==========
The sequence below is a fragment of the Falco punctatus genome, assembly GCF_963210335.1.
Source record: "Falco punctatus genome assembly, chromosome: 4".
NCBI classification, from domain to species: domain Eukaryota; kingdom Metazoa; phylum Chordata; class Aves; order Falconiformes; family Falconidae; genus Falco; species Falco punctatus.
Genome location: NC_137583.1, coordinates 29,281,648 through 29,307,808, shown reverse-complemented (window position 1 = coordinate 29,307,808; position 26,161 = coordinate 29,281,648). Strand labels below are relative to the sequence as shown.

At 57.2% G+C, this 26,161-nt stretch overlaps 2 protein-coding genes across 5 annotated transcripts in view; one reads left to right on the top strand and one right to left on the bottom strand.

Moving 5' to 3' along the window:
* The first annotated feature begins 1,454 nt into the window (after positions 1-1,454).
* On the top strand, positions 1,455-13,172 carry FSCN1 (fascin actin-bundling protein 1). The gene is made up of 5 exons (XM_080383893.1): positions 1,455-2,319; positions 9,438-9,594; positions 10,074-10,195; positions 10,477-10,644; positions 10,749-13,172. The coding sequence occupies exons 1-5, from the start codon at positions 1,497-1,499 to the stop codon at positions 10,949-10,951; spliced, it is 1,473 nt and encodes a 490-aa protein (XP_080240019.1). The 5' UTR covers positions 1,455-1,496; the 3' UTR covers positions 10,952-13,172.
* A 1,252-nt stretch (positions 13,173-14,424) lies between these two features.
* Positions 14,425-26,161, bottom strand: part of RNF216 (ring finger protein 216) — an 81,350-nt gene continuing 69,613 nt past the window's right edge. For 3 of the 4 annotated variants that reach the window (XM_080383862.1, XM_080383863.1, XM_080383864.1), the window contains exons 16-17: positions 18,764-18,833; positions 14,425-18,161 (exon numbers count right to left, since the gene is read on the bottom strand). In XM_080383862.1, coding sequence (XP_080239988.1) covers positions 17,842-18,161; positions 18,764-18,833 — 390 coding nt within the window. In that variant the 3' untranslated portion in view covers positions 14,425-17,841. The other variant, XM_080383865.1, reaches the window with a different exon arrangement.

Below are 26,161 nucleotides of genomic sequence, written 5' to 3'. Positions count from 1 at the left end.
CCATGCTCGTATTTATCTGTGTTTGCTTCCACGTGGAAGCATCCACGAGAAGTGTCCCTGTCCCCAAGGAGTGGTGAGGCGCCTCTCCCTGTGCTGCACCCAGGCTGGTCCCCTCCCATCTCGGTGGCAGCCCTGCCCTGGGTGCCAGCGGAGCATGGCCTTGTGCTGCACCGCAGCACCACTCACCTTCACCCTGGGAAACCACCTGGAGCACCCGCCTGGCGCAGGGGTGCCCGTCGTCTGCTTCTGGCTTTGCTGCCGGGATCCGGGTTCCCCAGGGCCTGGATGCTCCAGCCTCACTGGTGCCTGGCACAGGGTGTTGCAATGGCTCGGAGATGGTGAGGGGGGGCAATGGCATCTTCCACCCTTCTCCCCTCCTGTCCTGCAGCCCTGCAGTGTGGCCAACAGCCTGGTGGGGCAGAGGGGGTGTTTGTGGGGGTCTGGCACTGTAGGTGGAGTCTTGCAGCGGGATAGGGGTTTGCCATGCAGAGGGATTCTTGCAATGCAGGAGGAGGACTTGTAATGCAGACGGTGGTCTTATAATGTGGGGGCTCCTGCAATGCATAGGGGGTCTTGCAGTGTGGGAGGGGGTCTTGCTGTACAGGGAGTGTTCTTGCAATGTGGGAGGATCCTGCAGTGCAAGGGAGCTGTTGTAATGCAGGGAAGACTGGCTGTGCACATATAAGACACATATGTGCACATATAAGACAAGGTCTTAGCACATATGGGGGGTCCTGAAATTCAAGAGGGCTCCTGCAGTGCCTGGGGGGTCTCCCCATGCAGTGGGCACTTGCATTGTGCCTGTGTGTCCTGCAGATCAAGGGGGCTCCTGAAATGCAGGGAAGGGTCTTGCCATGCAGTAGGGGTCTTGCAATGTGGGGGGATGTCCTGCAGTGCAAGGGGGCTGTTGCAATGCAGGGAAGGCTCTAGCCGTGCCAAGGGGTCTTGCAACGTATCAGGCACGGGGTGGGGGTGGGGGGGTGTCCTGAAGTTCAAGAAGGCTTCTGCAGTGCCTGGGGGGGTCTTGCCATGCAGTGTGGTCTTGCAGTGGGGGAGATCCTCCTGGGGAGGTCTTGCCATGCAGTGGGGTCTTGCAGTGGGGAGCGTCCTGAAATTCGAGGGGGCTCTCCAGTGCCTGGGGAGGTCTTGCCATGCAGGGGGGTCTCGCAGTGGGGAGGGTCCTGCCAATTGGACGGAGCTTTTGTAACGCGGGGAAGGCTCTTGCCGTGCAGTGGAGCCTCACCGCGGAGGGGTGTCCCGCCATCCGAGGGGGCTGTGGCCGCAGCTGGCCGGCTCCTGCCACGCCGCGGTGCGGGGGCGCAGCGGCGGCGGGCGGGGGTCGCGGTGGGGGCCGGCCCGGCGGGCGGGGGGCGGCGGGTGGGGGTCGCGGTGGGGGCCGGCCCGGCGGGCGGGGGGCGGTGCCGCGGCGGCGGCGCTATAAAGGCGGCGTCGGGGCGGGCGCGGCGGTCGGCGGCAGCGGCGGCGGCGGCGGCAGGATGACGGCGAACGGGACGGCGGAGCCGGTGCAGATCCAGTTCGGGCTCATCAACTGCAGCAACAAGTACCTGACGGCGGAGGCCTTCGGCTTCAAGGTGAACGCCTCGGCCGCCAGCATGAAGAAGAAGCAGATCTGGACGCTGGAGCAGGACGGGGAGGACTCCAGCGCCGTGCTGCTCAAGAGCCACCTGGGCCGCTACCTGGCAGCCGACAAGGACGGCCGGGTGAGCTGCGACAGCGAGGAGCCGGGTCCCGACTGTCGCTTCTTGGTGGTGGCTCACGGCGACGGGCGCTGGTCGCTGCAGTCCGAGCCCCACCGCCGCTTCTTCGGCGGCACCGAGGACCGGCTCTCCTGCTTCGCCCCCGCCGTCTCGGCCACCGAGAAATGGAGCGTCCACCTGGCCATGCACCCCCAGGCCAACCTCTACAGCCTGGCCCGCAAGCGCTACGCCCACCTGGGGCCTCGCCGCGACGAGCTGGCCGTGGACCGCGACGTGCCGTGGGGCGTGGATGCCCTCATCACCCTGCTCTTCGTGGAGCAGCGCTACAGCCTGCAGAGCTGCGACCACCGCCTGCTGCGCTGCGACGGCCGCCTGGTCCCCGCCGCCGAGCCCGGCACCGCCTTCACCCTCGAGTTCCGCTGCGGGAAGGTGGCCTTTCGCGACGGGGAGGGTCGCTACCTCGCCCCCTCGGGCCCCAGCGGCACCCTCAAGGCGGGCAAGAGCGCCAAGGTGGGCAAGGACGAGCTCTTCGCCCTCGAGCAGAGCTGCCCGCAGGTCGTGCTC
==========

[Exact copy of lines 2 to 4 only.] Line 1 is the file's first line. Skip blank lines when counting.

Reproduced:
Source record: "Falco punctatus genome assembly, chromosome: 4".
NCBI classification, from domain to species: domain Eukaryota; kingdom Metazoa; phylum Chordata; class Aves; order Falconiformes; family Falconidae; genus Falco; species Falco punctatus.
Genome location: NC_137583.1, coordinates 29,281,648 through 29,307,808, shown reverse-complemented (window position 1 = coordinate 29,307,808; position 26,161 = coordinate 29,281,648). Strand labels below are relative to the sequence as shown.